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Discharge Instructions for Cancer of the Ovary

You have been diagnosed with ovarian cancer. This is the abnormal and uncontrolled growth of cells in the ovary. You likely had surgery. It's the most common treatment for ovarian cancer. Most often, the uterus, fallopian tubes, and ovaries are removed. This is called a complete hysterectomy with a bilateral salpingo-oophorectomy. Lymph nodes in your belly and pelvis may also have been removed. After you heal, chemotherapy is often given to kill any cancer cells that may be left in the body. This sheet will help you care for yourself after surgery and chemotherapy. Also follow any instructions you've gotten from your cancer treatment team.

Home care after surgery

Here’s what to do at home after surgery for ovarian cancer:

Activity

  • Ask others to help with chores and errands while you recover.

  • To prevent straining your incisions, don’t lift anything heavier than 12 pounds for at least 6 weeks after surgery.

  • Don’t vacuum or do other strenuous housework until your healthcare provider says it’s OK. It's usually about 6 weeks.

  • Limit climbing stairs to once or twice a day for the first 2 weeks after surgery. Go slow and rest after every few steps.

  • Walk as often as you feel able. While this may seem hard to do, it's important to move as much as you can as you recover from surgery. 

  • Plan rest breaks to avoid shortness of breath.

  • Don’t over-do it. If you get tired, rest.

  • Shower as usual unless told not to do so by your healthcare provider. Ask a friend or family member to stay close by in case you need help.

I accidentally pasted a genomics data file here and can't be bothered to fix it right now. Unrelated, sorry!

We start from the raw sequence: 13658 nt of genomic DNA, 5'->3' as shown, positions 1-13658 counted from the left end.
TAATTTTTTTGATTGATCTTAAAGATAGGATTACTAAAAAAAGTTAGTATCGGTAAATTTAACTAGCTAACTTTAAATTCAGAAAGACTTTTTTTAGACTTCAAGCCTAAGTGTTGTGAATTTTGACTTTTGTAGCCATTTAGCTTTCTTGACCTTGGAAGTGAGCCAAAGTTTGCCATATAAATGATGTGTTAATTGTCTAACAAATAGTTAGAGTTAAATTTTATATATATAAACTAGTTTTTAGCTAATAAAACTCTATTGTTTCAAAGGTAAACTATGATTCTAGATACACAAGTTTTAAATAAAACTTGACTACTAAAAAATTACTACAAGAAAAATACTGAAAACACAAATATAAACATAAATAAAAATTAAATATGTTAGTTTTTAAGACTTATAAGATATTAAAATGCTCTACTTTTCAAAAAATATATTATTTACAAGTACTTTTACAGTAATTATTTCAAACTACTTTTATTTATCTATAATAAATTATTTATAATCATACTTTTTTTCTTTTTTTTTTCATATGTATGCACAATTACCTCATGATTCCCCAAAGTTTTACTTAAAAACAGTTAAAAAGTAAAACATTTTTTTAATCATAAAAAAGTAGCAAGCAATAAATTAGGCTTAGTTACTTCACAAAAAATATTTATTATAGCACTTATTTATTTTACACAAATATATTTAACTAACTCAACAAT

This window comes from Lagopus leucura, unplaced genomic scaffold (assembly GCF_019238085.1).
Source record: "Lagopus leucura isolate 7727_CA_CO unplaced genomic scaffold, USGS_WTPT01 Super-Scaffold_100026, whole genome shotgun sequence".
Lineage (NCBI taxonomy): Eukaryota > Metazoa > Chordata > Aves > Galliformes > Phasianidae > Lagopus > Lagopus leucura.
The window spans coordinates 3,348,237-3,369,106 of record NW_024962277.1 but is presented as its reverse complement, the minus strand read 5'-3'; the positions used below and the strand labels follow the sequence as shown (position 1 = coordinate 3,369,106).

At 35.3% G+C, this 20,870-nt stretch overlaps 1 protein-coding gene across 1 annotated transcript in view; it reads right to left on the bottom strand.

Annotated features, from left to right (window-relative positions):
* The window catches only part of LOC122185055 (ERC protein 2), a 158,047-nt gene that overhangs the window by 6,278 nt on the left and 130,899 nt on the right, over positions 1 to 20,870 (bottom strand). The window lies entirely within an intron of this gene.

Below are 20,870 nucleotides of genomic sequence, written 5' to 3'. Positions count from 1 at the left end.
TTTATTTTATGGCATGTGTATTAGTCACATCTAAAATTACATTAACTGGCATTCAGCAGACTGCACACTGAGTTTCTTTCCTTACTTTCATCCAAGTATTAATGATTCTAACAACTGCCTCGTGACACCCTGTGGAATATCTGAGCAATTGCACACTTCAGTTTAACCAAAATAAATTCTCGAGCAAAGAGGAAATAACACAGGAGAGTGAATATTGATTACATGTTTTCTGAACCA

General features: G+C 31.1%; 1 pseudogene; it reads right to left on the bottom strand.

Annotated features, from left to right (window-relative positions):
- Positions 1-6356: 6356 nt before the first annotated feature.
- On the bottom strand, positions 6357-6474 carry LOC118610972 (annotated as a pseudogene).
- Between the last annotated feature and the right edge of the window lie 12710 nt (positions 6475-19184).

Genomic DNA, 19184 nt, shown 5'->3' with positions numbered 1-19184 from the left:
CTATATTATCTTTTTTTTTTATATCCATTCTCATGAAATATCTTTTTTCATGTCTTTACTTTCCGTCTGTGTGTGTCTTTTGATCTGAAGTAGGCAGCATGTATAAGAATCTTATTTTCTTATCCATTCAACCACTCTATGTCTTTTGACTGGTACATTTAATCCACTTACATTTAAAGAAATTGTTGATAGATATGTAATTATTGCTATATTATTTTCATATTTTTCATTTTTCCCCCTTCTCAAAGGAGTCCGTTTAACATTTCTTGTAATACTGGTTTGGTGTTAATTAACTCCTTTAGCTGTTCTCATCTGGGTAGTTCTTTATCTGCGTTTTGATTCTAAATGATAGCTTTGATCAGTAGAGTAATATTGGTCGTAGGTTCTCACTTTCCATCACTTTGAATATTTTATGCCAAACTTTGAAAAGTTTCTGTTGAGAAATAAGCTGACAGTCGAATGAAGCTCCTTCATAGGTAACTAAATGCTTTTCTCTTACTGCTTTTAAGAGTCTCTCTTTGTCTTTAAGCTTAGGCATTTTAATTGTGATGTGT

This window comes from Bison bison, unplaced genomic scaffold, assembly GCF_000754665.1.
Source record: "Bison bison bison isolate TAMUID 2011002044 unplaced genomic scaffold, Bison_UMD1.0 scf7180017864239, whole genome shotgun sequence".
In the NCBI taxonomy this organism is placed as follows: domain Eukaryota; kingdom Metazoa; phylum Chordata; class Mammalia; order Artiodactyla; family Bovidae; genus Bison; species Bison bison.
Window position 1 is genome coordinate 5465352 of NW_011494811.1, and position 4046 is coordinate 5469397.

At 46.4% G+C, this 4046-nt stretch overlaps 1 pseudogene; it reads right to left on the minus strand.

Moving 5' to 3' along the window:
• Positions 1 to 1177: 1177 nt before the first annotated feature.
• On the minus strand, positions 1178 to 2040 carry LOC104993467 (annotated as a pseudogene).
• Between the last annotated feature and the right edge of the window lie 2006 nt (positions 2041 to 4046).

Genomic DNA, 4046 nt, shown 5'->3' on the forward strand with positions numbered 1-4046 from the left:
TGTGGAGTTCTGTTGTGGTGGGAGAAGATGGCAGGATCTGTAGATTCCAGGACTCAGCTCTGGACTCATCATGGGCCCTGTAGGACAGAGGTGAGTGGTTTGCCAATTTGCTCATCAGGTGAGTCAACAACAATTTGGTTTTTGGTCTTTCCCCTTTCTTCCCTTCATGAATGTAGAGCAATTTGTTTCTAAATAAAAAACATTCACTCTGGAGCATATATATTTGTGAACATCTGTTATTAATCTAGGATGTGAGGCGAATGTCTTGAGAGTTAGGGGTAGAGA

• Don’t drive for at least 3 weeks after surgery unless it is OK with your healthcare provider. Don’t drive if you're still taking pain medicine.

  • Ask your healthcare provider when you can expect to return to work.

Incision care

  • Wash the incision site with warm water. Pat it dry. Do not scrub or rub it.

  • Don’t use oils, powders, lotions, or creams on your incision unless told to do so by your healthcare provider.

  • Check your incision site every day for increased redness, drainage, swelling, or opening of the skin. Change the bandage as instructed.

  • Be sure you have a post-operative appointment set up to have the sutures or staples removed. 

Other home care

  • Take your medicines exactly as directed. Use your pain medicine as needed so you can be up and moving around. Don't stay in bed. 

  • Do the coughing and deep breathing exercises you learned in the hospital.

  • Don’t put anything in your vagina until your healthcare provider says it’s safe to do so. Don’t use tampons or douches. Don’t have sex until your healthcare provider says it's OK.